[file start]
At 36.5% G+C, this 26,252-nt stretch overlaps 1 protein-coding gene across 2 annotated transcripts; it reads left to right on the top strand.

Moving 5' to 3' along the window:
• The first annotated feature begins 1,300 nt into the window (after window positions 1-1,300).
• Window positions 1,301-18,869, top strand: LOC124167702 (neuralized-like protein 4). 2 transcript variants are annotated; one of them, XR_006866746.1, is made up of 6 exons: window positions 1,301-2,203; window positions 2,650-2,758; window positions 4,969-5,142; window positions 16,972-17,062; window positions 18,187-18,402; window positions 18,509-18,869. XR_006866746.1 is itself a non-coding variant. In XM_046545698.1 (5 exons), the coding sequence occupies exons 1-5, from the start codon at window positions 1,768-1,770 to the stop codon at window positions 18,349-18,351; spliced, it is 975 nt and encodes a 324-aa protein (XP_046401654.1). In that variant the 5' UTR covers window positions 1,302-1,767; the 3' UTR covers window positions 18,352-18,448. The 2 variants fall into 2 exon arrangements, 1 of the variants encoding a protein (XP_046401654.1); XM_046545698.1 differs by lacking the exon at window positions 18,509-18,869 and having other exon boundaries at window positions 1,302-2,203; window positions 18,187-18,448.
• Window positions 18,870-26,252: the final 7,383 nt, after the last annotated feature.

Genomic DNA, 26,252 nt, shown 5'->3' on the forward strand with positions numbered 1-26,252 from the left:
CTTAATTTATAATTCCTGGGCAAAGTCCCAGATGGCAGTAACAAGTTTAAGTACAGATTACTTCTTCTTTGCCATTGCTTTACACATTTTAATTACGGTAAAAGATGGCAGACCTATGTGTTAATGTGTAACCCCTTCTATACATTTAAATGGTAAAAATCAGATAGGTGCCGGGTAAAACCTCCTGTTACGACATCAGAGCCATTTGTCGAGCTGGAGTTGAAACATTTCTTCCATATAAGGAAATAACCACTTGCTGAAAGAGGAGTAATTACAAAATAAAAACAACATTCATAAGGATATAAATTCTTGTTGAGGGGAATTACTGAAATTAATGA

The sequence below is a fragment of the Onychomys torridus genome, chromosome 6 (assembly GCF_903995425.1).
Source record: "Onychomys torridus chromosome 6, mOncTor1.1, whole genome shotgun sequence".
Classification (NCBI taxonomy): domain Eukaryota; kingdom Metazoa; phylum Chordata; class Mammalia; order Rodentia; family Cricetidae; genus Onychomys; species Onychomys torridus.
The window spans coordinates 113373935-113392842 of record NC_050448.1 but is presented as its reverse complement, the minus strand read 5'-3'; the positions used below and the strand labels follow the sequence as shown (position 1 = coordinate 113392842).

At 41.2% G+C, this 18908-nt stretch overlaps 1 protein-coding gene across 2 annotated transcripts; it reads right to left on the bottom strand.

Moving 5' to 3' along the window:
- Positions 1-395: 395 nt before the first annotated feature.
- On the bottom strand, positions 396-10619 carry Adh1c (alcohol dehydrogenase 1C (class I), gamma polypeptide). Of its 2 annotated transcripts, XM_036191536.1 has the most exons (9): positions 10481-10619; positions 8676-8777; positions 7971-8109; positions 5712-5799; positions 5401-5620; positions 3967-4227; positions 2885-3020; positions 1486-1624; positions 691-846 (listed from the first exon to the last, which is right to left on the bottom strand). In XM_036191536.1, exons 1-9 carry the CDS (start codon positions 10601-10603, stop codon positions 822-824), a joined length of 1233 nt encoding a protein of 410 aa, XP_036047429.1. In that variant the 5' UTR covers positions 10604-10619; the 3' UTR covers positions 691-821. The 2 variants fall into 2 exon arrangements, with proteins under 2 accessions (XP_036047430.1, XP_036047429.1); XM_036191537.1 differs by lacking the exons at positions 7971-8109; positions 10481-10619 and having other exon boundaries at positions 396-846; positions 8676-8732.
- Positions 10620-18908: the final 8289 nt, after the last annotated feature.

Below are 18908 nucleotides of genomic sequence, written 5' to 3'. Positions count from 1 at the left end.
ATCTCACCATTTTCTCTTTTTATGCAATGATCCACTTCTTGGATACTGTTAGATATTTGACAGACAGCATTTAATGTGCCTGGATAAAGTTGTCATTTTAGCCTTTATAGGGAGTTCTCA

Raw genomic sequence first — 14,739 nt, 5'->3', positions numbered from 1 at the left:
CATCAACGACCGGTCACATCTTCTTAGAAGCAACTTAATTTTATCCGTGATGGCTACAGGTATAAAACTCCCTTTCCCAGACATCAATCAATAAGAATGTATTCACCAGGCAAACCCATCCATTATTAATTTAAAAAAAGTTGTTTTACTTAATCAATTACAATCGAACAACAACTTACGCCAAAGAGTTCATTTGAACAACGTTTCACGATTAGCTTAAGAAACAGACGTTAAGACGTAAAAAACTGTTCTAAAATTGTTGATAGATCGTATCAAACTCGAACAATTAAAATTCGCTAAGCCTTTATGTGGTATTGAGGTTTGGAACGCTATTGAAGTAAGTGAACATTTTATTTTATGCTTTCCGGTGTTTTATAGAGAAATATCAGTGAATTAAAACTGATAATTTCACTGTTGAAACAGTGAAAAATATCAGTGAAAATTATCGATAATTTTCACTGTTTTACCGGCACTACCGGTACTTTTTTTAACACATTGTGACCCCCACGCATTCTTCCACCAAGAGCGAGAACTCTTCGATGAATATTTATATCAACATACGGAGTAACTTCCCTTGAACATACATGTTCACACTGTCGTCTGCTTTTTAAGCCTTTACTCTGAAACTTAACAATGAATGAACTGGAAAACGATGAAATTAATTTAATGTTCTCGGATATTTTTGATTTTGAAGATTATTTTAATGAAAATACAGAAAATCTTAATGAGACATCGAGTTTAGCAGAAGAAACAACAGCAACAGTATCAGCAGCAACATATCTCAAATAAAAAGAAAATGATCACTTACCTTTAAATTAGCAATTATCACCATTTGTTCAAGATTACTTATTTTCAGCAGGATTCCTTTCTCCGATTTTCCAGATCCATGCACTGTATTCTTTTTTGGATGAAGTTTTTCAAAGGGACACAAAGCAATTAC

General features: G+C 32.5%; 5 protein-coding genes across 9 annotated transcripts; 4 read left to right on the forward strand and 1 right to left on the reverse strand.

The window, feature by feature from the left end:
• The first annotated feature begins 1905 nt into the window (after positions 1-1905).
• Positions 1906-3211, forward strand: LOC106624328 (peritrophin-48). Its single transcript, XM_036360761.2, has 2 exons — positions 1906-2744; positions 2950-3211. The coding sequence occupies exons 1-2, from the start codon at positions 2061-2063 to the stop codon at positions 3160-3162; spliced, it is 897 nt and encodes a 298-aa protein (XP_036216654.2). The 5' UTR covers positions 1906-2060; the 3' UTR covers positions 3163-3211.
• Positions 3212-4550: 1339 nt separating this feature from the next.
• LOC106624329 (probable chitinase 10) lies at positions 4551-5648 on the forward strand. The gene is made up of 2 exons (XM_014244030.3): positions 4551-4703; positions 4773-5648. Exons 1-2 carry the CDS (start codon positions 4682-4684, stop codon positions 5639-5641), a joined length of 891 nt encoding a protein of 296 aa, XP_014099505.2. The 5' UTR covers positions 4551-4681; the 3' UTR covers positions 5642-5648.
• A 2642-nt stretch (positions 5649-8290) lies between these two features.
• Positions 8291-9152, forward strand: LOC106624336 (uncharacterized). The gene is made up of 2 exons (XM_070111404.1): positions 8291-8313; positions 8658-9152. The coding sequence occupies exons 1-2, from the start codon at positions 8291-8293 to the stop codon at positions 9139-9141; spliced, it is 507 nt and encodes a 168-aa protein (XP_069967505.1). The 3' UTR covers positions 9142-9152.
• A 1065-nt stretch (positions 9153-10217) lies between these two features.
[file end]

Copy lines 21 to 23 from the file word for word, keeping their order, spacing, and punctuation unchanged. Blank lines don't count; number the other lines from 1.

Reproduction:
General features: G+C 32.5%; 5 protein-coding genes across 9 annotated transcripts; 4 read left to right on the forward strand and 1 right to left on the reverse strand.

The window, feature by feature from the left end:
• The first annotated feature begins 1905 nt into the window (after positions 1-1905).